05 June 2015
On Thursday June 4th, The Execu|Search Group participated in the 39th annual J.P. Morgan Corporate Challenge in Central Park. For the 6th consecutive year, a number of our employees had the opportunity to enjoy the beautiful weather and contribute to a wonderful cause! The J.P. Morgan Corporate Challenge is a world-wide series of 3 to 3.5 mile running events open to groups of employees from organizations within the business and public sectors. This year’s New York race featured 15,000 entrants from 293 companies and proceeds benefited The Central Park Conservancy.
05 June 2015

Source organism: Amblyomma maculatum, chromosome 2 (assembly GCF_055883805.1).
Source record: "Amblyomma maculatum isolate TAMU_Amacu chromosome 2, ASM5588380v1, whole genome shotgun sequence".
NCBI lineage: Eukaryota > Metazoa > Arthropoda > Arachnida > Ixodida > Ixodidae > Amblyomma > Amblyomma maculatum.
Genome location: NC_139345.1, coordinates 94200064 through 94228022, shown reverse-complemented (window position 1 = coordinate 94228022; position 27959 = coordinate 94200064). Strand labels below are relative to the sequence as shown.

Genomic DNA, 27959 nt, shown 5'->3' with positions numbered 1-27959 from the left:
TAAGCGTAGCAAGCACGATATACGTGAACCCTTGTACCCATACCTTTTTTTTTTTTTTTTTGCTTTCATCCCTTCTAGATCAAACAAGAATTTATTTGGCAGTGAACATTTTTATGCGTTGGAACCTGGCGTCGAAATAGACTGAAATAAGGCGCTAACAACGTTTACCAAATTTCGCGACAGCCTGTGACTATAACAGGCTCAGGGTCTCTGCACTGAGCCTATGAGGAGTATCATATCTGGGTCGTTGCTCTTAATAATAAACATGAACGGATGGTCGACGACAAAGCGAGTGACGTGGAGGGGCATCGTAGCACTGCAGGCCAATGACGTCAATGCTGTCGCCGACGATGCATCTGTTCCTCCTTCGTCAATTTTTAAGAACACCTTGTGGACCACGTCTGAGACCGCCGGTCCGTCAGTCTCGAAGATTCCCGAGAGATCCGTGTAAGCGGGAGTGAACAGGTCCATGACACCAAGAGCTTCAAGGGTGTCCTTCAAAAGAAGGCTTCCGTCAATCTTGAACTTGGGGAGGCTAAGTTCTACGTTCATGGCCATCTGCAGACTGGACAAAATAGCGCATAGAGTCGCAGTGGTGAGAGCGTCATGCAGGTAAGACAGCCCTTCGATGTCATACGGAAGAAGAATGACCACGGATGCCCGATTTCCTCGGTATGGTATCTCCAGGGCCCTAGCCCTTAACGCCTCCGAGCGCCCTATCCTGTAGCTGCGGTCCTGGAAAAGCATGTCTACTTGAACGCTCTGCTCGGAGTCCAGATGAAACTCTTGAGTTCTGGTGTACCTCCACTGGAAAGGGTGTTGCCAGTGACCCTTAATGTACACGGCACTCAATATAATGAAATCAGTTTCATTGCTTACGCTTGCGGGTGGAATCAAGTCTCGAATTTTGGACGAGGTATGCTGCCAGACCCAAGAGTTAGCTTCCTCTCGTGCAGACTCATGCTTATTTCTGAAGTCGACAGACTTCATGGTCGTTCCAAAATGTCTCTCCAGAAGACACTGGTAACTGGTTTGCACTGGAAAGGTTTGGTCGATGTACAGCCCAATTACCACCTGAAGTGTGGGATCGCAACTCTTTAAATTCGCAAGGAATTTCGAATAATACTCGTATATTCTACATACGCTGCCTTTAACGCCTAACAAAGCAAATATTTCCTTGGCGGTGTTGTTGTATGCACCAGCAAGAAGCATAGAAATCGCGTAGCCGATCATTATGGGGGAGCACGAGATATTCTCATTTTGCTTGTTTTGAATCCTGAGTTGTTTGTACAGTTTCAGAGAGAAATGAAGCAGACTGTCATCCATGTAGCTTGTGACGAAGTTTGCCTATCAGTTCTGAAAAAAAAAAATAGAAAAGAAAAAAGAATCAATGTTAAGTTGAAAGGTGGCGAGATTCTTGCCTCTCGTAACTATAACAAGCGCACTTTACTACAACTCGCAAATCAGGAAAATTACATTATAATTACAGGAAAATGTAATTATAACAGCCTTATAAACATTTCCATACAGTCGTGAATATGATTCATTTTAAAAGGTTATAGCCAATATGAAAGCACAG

When interviewing, employers often ask “where do you see yourself in 5 years?” It’s a common, though difficult, question that’s stumped many a candidate. Our lives are busier than ever and, especially during a job search when we’re likely focusing on one day’s goals at a time, it can be tough to think that far in advance. However, while it’s impossible to tell the future, having an idea of where you’d like to be in five years is always helpful (if not essential) to your career. It gives you direction, purpose, and a goal to focus on when making choices today, which are sure to impact your career down the road. So what if you’re looking to form a more detailed five-year plan, but don’t know where to start? Begin with this list of the top 3 skills employers are already seeing value in and will likely be looking for in candidates by 2020: emotional intelligence, adaptability and longevity, and transdisciplinary thinking. Emotional intelligence Emotional intelligence is a soft skill encompassing a number of intangible traits; as a result, emotional intelligence is already gaining employers’ attention and will likely be a must-have by 2020. People who are emotionally intelligent are typically self-aware, motivated, passionate, social, receptive, observant, and flexible. They also tend to self-reflect more than those who aren’t as emotionally intelligent, which is always desirable in the workplace, as an employee who self-reflects regularly is more likely to learn from their mistakes, and less likely to blame others for them. In a world in which more collaborative work environments are becoming the norm—from open floor plans in offices, to communicating with coworkers in other offices and even other countries via programs like Skype—emotionally intelligent employees are likely to become some of the most-sought on the market. Adaptability and longevity These changes are affecting the way businesses operate, and regardless of industry, there’s no argument that technology is doing the same as well. Change isn’t likely to slow down anytime soon, especially not by 2020—so the ability to adapt to the times and stick with an organization through change is, understandably, becoming highly valued. After all, if the employees making up a business can’t adapt to change, how can the business survive change, itself? Adaptability is something that can be conditioned by starting early. So rather than waiting until 2020 to start thinking about it, get started now: pick up a new skill, update your knowledge on a topic, etc. Not only will this help you keep up with the pace, it’ll give you some great resume builders and interview talking points as well. Transdisciplinary thinking Because businesses are changing the way they operate, they’re looking to find employees who are not only adaptable, but who are able to work across disciplines to make processes as efficient as possible. More and more, we’re seeing the diminishing of rigid job titles and an increase in open-ended assignments with room for growth and flexibility. Therefore, it’s important for job seekers from now through 2020 to focus on acquiring and strengthening transferable skills and seeking ways that their current skills can be applied to areas outside their focus. Remember—2020 is only less than 5 years away, and that’s much sooner than it may sound. So if you’re expecting to be on the job hunt anytime by then, it might be time to start focusing on these skills!